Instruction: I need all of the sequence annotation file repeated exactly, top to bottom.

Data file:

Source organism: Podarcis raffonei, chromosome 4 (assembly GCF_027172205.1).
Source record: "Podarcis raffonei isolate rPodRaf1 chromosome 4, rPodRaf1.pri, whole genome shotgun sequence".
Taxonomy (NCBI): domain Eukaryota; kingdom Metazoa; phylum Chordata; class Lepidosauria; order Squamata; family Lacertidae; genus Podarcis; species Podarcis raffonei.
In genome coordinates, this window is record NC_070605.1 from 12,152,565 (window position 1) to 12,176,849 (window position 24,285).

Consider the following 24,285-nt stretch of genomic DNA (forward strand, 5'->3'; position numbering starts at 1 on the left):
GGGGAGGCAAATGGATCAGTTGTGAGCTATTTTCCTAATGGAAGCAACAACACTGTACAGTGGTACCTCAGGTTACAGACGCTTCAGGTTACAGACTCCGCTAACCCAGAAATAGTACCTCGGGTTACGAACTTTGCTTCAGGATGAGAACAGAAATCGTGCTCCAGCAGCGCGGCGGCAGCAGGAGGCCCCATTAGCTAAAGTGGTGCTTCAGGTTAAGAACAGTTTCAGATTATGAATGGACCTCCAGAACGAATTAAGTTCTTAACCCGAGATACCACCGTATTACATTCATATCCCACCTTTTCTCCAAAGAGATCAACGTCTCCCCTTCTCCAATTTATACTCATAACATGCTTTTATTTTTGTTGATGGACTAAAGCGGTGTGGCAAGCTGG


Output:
Source organism: Podarcis raffonei, chromosome 4 (assembly GCF_027172205.1).
Source record: "Podarcis raffonei isolate rPodRaf1 chromosome 4, rPodRaf1.pri, whole genome shotgun sequence".
Taxonomy (NCBI): domain Eukaryota; kingdom Metazoa; phylum Chordata; class Lepidosauria; order Squamata; family Lacertidae; genus Podarcis; species Podarcis raffonei.
In genome coordinates, this window is record NC_070605.1 from 12,152,565 (window position 1) to 12,176,849 (window position 24,285).

Consider the following 24,285-nt stretch of genomic DNA (forward strand, 5'->3'; position numbering starts at 1 on the left):
GGGGAGGCAAATGGATCAGTTGTGAGCTATTTTCCTAATGGAAGCAACAACACTGTACAGTGGTACCTCAGGTTACAGACGCTTCAGGTTACAGACTCCGCTAACCCAGAAATAGTACCTCGGGTTACGAACTTTGCTTCAGGATGAGAACAGAAATCGTGCTCCAGCAGCGCGGCGGCAGCAGGAGGCCCCATTAGCTAAAGTGGTGCTTCAGGTTAAGAACAGTTTCAGATTATGAATGGACCTCCAGAACGAATTAAGTTCTTAACCCGAGATACCACCGTATTACATTCATATCCCACCTTTTCTCCAAAGAGATCAACGTCTCCCCTTCTCCAATTTATACTCATAACATGCTTTTATTTTTGTTGATGGACTAAAGCGGTGTGGCAAGCTGG